Tuberculosis is the major cause of death in HIV-infected people in sub-Saharan Africa. TB in HIV-infected patients (HIV-TB) is characterized by high rates of smear negative pulmonary TB and an increase in disseminated and extrapulmonary disease, which makes TB difficult to diagnose. Delayed TB diagnosis is associated with an increased risk of death. The WHO devised clinical algorithms in an attempt to accelerate diagnosis. One of the two WHO algorithms is for seriously ill patients with cough, who are the group of patients at highest risk of death. However, the algorithm is based largely on expert opinion. Entry to the algorithm is based on cough of >2 weeks duration, yet recently published evidence suggests that cough of any duration is a better discriminator of TB than cough >2 weeks.
The aim of this project is to develop an evidence-based algorithm for diagnosing TB in seriously ill patients. We will assess the duration of cough, the role of other TB symptoms, and the role of abdominal ultrasound to improve the diagnostic accuracy of the algorithm with a multivariable risk prediction model. An important recent advance in TB diagnostics is the development of rapid genotypic tests. One of these, Gene Xpert MTB/Rif test, can be used on-demand and on site with minimal training. It has demonstrated high sensitivity and specificity in ambulatory patients, including those with smear negative disease. We plan to investigate the performance of the Gene Xpert MTB/Rif test in sputum in seriously ill inpatients and will also evaluate the assay in blood following lysis-centrifugation. Furthermore, by using a battery of tests for other respiratory pathogens (including Pneumocystis jirovecii, Cryptococcus neoformans, typical and 'atypical'bacteria) we will investigate the contribution of these organisms to this patient group both as primary and co-infecting pathogens. This will help to rationalize future antibiotic prescribing.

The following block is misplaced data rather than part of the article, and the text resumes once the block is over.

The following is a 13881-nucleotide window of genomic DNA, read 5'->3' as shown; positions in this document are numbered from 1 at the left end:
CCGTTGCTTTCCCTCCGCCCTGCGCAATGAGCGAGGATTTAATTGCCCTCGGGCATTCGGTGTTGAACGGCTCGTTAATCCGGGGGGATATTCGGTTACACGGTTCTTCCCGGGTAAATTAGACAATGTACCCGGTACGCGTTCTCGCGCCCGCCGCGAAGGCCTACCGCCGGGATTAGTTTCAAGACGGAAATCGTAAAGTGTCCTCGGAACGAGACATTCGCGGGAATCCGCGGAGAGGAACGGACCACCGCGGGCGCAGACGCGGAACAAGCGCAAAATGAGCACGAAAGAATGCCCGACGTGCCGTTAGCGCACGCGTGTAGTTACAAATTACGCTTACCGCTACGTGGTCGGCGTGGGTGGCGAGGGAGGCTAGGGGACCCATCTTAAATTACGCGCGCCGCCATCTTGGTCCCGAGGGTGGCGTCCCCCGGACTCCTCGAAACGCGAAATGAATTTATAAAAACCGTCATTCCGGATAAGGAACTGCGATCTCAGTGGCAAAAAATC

Tuberculosis is the leading cause of death in HIV-infected patients in high HIV prevalent countries. A major contributor to death from TB in HIV-infected people is diagnostic delay due to increases in sputum smear negative pulmonary TB and extrapulmonary TB. This project aims to improve the current WHO management algorithm for seriously ill patients admitted to hospital with cough, with the aim of shortening time to diagnosis, increasing diagnostic accuracy and reducing mortality.